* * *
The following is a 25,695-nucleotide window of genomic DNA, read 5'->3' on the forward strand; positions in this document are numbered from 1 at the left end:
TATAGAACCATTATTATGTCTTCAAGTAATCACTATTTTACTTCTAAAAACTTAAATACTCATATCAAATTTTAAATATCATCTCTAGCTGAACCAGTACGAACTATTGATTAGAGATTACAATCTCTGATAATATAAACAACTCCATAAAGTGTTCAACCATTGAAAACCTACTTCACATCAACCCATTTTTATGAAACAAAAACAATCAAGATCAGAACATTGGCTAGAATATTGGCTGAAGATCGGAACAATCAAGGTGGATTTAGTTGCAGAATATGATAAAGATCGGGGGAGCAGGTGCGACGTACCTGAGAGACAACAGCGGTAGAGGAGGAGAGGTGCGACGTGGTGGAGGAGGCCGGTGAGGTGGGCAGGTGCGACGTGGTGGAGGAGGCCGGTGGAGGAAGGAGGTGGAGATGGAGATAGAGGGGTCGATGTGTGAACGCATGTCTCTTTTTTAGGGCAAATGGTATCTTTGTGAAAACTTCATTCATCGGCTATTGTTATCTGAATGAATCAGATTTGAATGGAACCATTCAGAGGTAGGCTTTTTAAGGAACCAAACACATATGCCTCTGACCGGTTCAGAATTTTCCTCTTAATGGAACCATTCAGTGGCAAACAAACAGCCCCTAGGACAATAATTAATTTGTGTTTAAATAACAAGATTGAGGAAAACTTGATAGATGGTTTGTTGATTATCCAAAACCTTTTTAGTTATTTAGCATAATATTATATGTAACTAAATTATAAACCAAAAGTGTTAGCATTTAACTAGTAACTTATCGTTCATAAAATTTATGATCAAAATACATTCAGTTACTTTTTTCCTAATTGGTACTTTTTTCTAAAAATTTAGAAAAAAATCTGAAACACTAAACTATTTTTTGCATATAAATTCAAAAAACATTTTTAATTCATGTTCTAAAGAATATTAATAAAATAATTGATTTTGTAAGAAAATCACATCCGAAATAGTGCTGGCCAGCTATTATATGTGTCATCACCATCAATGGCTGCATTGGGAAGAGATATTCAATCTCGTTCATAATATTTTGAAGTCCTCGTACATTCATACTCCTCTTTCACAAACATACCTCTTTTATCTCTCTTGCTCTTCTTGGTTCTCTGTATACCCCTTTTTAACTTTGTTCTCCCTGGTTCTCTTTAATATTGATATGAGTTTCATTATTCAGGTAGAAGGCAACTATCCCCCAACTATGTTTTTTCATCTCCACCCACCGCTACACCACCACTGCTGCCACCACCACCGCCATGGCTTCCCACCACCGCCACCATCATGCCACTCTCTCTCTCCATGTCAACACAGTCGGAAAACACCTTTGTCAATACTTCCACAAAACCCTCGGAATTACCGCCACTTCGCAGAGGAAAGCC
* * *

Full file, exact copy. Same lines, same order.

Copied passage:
The following is a 25,695-nucleotide window of genomic DNA, read 5'->3' on the forward strand; positions in this document are numbered from 1 at the left end:
TATAGAACCATTATTATGTCTTCAAGTAATCACTATTTTACTTCTAAAAACTTAAATACTCATATCAAATTTTAAATATCATCTCTAGCTGAACCAGTACGAACTATTGATTAGAGATTACAATCTCTGATAATATAAACAACTCCATAAAGTGTTCAACCATTGAAAACCTACTTCACATCAACCCATTTTTATGAAACAAAAACAATCAAGATCAGAACATTGGCTAGAATATTGGCTGAAGATCGGAACAATCAAGGTGGATTTAGTTGCAGAATATGATAAAGATCGGGGGAGCAGGTGCGACGTACCTGAGAGACAACAGCGGTAGAGGAGGAGAGGTGCGACGTGGTGGAGGAGGCCGGTGAGGTGGGCAGGTGCGACGTGGTGGAGGAGGCCGGTGGAGGAAGGAGGTGGAGATGGAGATAGAGGGGTCGATGTGTGAACGCATGTCTCTTTTTTAGGGCAAATGGTATCTTTGTGAAAACTTCATTCATCGGCTATTGTTATCTGAATGAATCAGATTTGAATGGAACCATTCAGAGGTAGGCTTTTTAAGGAACCAAACACATATGCCTCTGACCGGTTCAGAATTTTCCTCTTAATGGAACCATTCAGTGGCAAACAAACAGCCCCTAGGACAATAATTAATTTGTGTTTAAATAACAAGATTGAGGAAAACTTGATAGATGGTTTGTTGATTATCCAAAACCTTTTTAGTTATTTAGCATAATATTATATGTAACTAAATTATAAACCAAAAGTGTTAGCATTTAACTAGTAACTTATCGTTCATAAAATTTATGATCAAAATACATTCAGTTACTTTTTTCCTAATTGGTACTTTTTTCTAAAAATTTAGAAAAAAATCTGAAACACTAAACTATTTTTTGCATATAAATTCAAAAAACATTTTTAATTCATGTTCTAAAGAATATTAATAAAATAATTGATTTTGTAAGAAAATCACATCCGAAATAGTGCTGGCCAGCTATTATATGTGTCATCACCATCAATGGCTGCATTGGGAAGAGATATTCAATCTCGTTCATAATATTTTGAAGTCCTCGTACATTCATACTCCTCTTTCACAAACATACCTCTTTTATCTCTCTTGCTCTTCTTGGTTCTCTGTATACCCCTTTTTAACTTTGTTCTCCCTGGTTCTCTTTAATATTGATATGAGTTTCATTATTCAGGTAGAAGGCAACTATCCCCCAACTATGTTTTTTCATCTCCACCCACCGCTACACCACCACTGCTGCCACCACCACCGCCATGGCTTCCCACCACCGCCACCATCATGCCACTCTCTCTCTCCATGTCAACACAGTCGGAAAACACCTTTGTCAATACTTCCACAAAACCCTCGGAATTACCGCCACTTCGCAGAGGAAAGCC